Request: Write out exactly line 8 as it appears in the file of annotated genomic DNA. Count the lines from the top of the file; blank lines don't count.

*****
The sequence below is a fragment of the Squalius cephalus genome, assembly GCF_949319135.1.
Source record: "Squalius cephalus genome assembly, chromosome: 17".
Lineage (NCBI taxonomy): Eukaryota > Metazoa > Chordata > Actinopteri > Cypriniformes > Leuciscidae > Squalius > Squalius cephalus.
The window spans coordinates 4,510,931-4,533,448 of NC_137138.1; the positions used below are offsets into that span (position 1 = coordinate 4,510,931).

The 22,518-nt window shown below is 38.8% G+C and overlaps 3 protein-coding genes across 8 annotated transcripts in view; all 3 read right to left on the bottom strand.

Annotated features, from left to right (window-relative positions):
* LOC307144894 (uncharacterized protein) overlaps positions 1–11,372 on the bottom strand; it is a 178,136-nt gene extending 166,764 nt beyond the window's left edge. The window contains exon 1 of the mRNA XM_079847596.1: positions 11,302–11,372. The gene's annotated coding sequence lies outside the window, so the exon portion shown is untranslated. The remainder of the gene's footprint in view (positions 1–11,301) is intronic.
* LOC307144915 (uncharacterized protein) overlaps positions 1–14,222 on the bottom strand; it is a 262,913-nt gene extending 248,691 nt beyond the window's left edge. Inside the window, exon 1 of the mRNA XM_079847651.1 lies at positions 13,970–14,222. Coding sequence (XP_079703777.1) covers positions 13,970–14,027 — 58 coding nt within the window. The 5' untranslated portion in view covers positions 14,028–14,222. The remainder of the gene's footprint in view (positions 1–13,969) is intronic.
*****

* LOC307144915 (uncharacterized protein) overlaps positions 1–14,222 on the bottom strand; it is a 262,913-nt gene extending 248,691 nt beyond the window's left edge. Inside the window, exon 1 of the mRNA XM_079847651.1 lies at positions 13,970–14,222. Coding sequence (XP_079703777.1) covers positions 13,970–14,027 — 58 coding nt within the window. The 5' untranslated portion in view covers positions 14,028–14,222. The remainder of the gene's footprint in view (positions 1–13,969) is intronic.